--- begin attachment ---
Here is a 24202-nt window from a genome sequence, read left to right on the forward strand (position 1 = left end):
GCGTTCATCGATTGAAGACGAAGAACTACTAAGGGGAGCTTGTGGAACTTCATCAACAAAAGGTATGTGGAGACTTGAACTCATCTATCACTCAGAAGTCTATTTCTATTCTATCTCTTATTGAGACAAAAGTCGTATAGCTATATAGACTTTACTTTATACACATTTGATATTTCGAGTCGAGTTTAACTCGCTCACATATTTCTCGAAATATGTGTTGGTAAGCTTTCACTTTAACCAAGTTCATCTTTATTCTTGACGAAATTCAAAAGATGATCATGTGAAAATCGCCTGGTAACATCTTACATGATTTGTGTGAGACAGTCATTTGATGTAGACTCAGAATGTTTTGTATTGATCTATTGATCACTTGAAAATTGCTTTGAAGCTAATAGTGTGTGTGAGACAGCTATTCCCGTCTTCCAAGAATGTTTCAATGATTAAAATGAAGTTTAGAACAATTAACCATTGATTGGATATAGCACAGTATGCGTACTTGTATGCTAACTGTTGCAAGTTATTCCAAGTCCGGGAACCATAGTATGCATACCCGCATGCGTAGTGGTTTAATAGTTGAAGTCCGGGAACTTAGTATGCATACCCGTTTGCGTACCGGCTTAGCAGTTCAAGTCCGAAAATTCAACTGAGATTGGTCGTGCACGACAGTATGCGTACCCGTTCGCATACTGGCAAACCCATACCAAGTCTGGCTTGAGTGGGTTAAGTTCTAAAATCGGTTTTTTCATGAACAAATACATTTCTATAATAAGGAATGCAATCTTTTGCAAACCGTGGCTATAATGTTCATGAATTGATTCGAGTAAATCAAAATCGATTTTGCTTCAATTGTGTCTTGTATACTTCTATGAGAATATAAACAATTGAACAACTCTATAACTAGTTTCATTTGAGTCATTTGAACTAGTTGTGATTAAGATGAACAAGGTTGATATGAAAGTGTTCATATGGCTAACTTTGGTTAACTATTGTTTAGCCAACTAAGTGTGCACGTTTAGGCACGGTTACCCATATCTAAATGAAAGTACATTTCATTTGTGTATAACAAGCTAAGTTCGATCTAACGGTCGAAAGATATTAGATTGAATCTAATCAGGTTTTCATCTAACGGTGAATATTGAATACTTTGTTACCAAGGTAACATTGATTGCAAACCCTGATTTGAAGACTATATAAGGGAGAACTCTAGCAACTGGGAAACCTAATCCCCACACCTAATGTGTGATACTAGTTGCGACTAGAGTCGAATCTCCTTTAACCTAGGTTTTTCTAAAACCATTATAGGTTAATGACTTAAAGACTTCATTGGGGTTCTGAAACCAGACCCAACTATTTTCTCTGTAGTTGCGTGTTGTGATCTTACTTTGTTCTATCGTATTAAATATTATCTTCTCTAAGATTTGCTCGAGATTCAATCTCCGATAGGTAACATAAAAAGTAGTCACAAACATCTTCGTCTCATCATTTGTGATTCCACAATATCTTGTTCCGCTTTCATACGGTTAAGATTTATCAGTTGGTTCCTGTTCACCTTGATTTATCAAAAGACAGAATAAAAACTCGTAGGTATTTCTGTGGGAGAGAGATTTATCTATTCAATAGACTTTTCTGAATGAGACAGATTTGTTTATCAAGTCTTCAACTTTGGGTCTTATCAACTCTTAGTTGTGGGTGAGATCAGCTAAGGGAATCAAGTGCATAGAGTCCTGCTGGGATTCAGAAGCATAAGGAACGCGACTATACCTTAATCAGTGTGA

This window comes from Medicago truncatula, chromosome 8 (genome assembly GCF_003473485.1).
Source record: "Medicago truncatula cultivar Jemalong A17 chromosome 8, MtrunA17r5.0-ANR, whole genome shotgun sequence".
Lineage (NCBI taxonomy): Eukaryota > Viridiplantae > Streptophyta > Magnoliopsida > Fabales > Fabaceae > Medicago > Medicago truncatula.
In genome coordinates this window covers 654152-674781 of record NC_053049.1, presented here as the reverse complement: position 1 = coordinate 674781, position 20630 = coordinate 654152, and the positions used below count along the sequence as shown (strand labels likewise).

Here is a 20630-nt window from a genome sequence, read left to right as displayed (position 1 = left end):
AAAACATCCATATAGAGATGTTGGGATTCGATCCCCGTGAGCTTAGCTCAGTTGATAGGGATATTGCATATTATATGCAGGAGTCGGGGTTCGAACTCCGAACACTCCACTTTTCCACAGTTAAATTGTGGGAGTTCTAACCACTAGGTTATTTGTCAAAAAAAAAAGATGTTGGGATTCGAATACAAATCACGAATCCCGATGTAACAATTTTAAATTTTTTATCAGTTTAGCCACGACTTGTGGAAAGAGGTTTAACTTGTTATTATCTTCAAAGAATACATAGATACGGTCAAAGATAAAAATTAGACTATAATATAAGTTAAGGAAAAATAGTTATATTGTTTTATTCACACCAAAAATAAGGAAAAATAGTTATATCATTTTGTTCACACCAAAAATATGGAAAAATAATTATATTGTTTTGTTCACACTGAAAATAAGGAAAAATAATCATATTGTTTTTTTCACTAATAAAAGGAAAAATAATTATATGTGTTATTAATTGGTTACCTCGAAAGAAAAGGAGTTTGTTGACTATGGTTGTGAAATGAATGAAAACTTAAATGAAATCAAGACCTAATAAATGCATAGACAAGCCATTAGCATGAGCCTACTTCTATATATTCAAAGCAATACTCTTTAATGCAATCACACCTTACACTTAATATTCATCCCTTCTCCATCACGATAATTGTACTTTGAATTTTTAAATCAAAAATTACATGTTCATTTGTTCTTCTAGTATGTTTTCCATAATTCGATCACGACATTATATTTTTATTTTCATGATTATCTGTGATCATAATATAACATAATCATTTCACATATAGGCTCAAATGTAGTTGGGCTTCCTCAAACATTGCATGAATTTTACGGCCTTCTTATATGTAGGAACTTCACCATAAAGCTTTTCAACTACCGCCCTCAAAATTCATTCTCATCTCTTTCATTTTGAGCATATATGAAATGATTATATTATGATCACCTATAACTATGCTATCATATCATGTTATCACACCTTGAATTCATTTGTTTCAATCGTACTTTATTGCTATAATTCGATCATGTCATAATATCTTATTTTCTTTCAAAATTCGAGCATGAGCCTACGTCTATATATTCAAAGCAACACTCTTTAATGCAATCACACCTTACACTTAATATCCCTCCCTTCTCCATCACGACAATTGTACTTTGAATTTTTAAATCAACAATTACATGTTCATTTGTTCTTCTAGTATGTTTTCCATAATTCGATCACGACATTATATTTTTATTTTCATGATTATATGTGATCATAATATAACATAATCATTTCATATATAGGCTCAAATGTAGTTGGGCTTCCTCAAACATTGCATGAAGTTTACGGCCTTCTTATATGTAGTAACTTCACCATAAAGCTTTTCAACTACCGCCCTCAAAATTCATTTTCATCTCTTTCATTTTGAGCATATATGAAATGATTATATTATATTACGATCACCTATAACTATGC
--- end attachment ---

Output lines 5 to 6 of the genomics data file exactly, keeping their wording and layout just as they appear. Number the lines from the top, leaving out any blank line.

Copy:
Lineage (NCBI taxonomy): Eukaryota > Viridiplantae > Streptophyta > Magnoliopsida > Fabales > Fabaceae > Medicago > Medicago truncatula.
In genome coordinates this window covers 654152-674781 of record NC_053049.1, presented here as the reverse complement: position 1 = coordinate 674781, position 20630 = coordinate 654152, and the positions used below count along the sequence as shown (strand labels likewise).